Figures
Abstract
The development of kernel-based inhomogeneous random graphs has provided models that are flexible enough to capture many observed characteristics of real networks, and that are also mathematically tractable. We specify a class of inhomogeneous random graph models, called random kernel graphs, that produces sparse graphs with tunable graph properties, and we develop an efficient generation algorithm to sample random instances from this model. As real-world networks are usually large, it is essential that the run-time of generation algorithms scales better than quadratically in the number of vertices n. We show that for many practical kernels our algorithm runs in time at most 𝒪(n(logn)^{2}). As a practical example we show how to generate samples of power-law degree distribution graphs with tunable assortativity.
Citation: Hagberg A, Lemons N (2015) Fast Generation of Sparse Random Kernel Graphs. PLoS ONE10(9): e0135177. https://doi.org/10.1371/journal.pone.0135177
Editor: Wen-Bo Du, Beihang University, CHINA
Received: May 11, 2015; Accepted: July 17, 2015; Published: September 10, 2015
Copyright: © 2015 Hagberg, Lemons. This is an open access article distributed under the terms of the Creative Commons Attribution License, which permits unrestricted use, distribution, and reproduction in any medium, provided the original author and source are credited
Data Availability: The Python software for the algorithm in the manuscript is available at https://github.com/networkx/networkx/pull/1509.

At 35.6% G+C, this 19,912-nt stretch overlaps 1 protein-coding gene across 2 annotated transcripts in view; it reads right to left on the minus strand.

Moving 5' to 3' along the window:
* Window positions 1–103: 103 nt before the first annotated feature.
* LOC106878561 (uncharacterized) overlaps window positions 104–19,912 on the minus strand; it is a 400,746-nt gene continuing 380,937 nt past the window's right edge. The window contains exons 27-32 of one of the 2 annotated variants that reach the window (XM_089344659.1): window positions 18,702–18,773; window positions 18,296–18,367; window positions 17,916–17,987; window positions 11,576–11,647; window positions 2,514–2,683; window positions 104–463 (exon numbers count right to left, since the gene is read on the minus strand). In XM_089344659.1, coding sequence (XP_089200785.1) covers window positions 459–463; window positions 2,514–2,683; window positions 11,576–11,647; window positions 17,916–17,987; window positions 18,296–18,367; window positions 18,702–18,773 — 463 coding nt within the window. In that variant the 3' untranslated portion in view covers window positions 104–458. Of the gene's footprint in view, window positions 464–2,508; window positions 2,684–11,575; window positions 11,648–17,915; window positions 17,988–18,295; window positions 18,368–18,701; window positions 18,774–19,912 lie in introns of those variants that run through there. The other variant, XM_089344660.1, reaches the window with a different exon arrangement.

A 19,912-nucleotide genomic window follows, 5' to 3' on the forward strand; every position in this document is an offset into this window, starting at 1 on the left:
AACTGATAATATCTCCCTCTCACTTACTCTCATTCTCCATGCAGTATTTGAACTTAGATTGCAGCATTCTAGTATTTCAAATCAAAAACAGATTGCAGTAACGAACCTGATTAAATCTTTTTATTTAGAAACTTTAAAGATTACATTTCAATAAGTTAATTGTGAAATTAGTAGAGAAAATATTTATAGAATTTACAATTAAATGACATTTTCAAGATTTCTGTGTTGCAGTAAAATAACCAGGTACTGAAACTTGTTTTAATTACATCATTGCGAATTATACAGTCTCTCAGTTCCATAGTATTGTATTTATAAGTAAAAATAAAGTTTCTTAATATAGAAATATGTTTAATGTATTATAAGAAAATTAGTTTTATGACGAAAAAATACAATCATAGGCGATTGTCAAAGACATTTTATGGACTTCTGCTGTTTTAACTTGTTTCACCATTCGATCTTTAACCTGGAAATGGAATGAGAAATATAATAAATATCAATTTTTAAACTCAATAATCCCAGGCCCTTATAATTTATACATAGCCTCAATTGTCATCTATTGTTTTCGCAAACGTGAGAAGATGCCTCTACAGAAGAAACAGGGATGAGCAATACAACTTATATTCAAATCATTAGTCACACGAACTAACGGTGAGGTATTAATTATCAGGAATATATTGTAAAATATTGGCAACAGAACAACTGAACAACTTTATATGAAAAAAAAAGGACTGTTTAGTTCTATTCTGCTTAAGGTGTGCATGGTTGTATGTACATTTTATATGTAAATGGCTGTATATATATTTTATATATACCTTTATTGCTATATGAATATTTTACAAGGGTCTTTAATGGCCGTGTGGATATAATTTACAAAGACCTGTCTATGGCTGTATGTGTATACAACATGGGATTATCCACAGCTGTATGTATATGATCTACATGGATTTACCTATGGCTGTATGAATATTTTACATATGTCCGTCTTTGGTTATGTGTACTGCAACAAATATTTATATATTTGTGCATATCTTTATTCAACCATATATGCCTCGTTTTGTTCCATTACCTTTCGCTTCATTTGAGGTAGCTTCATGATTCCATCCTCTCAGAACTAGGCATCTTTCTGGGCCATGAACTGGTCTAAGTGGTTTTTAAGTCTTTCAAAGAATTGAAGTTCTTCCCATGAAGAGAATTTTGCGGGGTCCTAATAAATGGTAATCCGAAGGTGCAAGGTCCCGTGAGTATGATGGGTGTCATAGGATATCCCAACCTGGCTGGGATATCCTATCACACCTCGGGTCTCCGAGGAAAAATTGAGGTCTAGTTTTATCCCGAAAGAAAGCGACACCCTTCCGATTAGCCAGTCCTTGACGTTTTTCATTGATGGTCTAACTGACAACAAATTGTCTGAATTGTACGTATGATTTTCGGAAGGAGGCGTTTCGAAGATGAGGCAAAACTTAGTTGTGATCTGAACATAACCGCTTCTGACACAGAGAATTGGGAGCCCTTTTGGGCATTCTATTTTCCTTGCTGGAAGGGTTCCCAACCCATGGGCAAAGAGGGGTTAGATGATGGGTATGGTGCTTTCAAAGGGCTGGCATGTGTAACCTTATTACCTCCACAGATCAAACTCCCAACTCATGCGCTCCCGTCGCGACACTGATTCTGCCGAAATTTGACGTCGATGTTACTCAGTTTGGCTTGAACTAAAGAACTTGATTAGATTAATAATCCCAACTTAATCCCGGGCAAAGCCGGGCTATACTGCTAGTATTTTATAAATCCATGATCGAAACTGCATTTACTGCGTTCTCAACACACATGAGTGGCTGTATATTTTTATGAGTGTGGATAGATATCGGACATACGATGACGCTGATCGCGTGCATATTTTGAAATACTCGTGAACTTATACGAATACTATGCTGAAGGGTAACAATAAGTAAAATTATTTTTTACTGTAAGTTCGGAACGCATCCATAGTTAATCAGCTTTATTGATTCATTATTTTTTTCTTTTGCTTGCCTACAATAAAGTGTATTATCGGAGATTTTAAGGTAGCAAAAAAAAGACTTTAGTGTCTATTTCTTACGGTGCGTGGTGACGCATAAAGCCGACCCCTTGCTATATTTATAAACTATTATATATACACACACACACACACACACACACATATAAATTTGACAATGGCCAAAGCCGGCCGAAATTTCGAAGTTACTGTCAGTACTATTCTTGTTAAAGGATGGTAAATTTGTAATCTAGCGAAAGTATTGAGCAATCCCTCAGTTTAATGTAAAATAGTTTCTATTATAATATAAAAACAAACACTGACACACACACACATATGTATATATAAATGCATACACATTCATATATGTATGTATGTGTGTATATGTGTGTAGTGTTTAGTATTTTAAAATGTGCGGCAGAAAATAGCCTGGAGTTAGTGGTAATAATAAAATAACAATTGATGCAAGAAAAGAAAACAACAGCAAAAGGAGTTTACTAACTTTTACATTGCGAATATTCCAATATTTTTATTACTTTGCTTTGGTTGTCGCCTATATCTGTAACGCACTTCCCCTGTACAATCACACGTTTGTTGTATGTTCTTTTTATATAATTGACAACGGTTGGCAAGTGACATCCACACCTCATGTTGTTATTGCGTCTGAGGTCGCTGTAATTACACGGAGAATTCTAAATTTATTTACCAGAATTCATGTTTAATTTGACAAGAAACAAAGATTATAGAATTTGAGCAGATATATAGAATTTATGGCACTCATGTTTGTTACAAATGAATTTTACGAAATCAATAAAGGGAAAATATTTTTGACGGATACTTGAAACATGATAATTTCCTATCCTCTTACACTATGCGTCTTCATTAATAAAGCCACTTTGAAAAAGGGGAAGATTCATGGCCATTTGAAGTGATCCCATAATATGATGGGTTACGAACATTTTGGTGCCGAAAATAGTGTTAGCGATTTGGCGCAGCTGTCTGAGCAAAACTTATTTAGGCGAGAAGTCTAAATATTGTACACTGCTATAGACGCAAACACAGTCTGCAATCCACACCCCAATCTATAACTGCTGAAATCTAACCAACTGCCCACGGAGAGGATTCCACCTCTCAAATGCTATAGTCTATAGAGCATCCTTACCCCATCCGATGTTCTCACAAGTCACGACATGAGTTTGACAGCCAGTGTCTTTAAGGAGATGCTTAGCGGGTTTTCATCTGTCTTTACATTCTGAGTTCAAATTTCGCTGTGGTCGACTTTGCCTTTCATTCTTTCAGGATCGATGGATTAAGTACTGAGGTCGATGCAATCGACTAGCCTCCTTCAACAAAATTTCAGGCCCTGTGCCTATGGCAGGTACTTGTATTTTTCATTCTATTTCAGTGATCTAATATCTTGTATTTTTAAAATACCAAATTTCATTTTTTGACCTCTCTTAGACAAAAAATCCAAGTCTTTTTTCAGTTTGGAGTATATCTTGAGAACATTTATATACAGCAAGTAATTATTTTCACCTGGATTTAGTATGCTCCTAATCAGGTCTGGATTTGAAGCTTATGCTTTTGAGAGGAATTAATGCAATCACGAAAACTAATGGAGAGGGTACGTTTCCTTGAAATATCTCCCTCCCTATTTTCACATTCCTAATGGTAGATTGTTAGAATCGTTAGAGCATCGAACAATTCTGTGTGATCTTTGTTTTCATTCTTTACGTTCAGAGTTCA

Funding: This work was funded by the Department of Energy at Los Alamos National Laboratory under contract DE-AC52-06NA25396 through the Laboratory Directed Research and Development Program.
Competing interests: The authors have declared that no competing interests exist.
1 Introduction
The broad adoption of graphs as a modeling language, together with the widespread importance of applications in social, computer, and biological systems [1], has resulted in many efforts to develop random graph models [2, 3]. Random graph models give insight into network structures and are often used for null models, anonymization, and studying dynamical processes [4–7]. Large-scale graphs are also used to construct benchmarks for testing algorithm performance on high-performance computing systems [8, 9].
A common goal in constructing random graph models is to match properties of real-world graphs. One approach is to explicitly specify a distribution of graphs with expected graph properties that can be analyzed. Important examples of this approach include Erdős-Rényi random graphs [10, 11], Chung-Lu (also called expected degree) random graphs [12], and graphs with a specified degree distribution [13]. To capture even more general graph features Söderberg introduced a model of sparse inhomogeneous random graphs and showed that it could produce a wide variety of sparse graphs [14]. Bollobás, Janson, and Riordan (BJR) formalized and extended the model of Söderberg by emphasizing that the random graphs could be defined in terms of a kernel [15]. They also focused the model on sparse graphs with O(n) edges and n vertices. The flexibility inherent in the kernel approach generalizes well-known models of sparse graphs while remaining mathematically tractable; the BJR model can produce graphs with power-law degree distributions [15], and graphs with tunable assortativity [16].
Models from which random uniform samples can be efficiently generated are even more useful. In particular, the efficient generation of random graph instances allows researchers to simulate complex graph phenomena and dynamics for which mathematical analysis is difficult or impossible [17]. There are models, such as the space of all graphs with a given degree sequence and clustering coefficients, from which we do not know how to sample uniformly. Simulation of such models is then confined to the regions of the distribution currently available to us.